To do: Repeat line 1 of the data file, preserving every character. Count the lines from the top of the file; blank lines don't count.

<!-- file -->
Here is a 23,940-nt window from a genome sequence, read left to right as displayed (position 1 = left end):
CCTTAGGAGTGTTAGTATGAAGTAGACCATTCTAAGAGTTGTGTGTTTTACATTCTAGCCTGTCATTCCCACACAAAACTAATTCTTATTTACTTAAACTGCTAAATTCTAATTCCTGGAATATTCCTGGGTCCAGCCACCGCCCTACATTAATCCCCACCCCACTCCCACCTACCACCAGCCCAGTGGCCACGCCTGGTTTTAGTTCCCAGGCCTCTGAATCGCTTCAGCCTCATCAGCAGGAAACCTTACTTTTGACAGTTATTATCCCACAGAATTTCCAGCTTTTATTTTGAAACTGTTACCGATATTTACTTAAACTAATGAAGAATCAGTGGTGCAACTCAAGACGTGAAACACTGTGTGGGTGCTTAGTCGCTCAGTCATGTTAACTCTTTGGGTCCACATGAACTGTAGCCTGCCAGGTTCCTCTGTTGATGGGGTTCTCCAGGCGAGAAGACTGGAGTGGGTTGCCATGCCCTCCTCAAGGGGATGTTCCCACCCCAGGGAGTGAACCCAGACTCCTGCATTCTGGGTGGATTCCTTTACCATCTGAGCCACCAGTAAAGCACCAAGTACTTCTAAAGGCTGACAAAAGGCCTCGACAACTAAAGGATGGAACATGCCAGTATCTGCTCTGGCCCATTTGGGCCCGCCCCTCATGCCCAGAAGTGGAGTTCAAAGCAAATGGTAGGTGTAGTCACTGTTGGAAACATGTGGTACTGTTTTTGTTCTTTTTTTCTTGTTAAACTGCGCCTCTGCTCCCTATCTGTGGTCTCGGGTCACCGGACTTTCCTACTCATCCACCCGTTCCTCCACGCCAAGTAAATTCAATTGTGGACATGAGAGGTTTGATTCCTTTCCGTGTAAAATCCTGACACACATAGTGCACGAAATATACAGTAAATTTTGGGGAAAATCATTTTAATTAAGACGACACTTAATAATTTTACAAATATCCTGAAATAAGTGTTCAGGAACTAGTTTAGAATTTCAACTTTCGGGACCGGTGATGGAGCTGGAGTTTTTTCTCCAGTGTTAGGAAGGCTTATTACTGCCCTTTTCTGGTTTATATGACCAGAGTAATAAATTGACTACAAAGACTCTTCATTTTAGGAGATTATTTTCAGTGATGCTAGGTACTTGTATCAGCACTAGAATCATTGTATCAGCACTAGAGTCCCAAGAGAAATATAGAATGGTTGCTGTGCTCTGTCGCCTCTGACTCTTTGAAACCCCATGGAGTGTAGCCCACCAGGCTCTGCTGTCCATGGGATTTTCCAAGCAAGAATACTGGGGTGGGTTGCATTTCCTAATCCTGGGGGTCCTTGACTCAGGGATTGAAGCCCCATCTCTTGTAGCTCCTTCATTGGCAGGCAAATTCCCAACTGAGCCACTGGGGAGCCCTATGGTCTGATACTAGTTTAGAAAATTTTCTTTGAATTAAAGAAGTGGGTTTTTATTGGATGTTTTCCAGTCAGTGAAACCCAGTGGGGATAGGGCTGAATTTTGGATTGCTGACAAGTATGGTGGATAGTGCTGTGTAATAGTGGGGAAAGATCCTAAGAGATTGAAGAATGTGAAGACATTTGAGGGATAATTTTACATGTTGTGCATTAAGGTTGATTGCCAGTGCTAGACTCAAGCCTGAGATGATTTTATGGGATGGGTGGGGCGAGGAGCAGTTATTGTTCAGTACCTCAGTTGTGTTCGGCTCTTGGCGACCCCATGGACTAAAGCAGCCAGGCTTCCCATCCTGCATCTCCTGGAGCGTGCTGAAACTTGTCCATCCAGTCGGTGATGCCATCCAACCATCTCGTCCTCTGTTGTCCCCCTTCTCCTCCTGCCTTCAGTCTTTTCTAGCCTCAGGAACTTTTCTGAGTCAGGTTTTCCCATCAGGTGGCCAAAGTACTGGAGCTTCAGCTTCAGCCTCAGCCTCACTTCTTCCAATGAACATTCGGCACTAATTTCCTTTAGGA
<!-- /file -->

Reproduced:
Here is a 23,940-nt window from a genome sequence, read left to right as displayed (position 1 = left end):